Executive summary

OECD countries face two intertwined policy challenges: a long-term decline in productivity has occurred over the last two decades, while the gains in economic growth have increasingly accrued to those already at the top of the distribution of income and wealth. The impacts of this phenomenon are felt most at the local level, where economic welfare and well-being outcomes re-inforce each other. In response, skills have emerged as a key policy solution. Promoting the increased use of skills can help employers move towards higher value-added employment and maximize business performance. More productive jobs tend to be of higher quality and have higher wages, thereby improving social and economic outcomes at the local level.

Policy makers have largely focussed on boosting the supply of skills, namely the number of people with vocational or academic qualifications. Relatively little policy attention has been paid to the use of skills in the workforce and the alignment between the competences of workers with the needs of the business. This is despite evidence from the OECD indicating that surveyed workers report not maximising in their use of literacy and numeracy skills in the workplace.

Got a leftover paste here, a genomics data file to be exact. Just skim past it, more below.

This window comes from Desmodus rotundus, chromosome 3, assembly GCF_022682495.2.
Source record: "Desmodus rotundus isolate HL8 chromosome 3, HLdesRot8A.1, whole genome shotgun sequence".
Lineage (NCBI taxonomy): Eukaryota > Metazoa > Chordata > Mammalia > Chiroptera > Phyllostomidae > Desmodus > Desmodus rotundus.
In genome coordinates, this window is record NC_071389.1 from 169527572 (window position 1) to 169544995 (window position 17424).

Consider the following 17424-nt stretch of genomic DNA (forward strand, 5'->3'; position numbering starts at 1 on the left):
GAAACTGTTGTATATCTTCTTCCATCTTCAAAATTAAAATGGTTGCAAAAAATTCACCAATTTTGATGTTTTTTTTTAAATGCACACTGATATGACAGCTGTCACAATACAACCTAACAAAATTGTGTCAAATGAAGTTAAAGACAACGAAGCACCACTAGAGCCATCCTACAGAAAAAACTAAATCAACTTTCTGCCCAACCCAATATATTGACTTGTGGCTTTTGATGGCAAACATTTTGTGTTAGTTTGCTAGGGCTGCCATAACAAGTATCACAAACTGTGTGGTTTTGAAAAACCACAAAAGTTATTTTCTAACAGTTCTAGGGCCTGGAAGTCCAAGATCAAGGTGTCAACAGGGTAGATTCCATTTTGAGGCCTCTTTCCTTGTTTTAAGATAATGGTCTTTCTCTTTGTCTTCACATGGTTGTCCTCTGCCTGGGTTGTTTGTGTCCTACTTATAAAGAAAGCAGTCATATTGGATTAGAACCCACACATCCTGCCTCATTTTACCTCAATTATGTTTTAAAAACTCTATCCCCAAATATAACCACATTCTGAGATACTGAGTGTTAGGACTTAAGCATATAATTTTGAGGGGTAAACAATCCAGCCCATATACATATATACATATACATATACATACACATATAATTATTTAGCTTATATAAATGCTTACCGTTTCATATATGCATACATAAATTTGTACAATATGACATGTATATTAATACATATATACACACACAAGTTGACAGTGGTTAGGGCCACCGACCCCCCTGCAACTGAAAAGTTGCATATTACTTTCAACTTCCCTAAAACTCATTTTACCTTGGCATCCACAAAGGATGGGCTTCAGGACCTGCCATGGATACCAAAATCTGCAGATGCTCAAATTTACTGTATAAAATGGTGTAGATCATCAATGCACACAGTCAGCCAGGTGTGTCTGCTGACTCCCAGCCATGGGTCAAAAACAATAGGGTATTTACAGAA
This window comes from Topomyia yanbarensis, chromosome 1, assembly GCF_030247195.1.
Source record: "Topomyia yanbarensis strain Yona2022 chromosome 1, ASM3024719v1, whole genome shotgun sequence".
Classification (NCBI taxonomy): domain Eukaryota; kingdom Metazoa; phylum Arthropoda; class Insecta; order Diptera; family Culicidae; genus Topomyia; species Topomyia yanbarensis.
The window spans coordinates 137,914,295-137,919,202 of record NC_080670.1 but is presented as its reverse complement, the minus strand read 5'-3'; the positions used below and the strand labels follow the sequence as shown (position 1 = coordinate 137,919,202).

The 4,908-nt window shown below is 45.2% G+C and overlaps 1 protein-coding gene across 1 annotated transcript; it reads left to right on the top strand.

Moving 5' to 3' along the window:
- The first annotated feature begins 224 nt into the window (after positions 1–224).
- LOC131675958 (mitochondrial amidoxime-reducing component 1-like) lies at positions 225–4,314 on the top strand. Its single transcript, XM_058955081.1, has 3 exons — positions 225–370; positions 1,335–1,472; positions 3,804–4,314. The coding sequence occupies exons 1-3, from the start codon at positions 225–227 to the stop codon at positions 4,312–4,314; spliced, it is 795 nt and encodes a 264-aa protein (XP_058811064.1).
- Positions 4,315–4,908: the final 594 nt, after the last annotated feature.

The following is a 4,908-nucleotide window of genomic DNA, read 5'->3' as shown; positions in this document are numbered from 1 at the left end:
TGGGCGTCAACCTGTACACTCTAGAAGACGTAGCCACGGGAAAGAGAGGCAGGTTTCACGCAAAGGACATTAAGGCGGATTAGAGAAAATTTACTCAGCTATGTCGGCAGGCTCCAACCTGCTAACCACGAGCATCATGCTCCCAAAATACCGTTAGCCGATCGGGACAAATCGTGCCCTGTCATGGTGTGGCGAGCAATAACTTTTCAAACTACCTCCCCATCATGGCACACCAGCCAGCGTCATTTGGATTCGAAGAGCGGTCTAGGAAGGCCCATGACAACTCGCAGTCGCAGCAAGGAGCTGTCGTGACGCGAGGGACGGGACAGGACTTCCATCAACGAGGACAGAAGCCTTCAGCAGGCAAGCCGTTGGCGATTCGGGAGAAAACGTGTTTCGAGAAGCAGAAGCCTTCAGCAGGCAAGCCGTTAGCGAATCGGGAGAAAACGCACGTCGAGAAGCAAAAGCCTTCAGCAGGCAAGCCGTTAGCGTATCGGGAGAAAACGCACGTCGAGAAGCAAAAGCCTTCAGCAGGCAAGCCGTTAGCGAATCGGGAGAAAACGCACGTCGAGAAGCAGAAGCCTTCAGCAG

Promoting increased skills utilisation requires a new response at the local level. Part of the response falls within the traditional purview of public policy, including programmes to boost innovation and vocational education and training. Another critical factor involves working more directly with employers to look at issues related to work organisation, job design and human resource development practices. This requires a move away from policy silos, which can build up at the local level, to bring together employment services, training policies, economic development organisations as well as innovation programmes.

This joint OECD-ILO report provides a comparative analysis of programme examples focusing on improving skills use in the workplace across eight countries. The case studies provide insights into the practical ways in which employers interact with government services and policies at the local level. The following key lessons and recommendations emerge from this report:

Key lessons and recommendations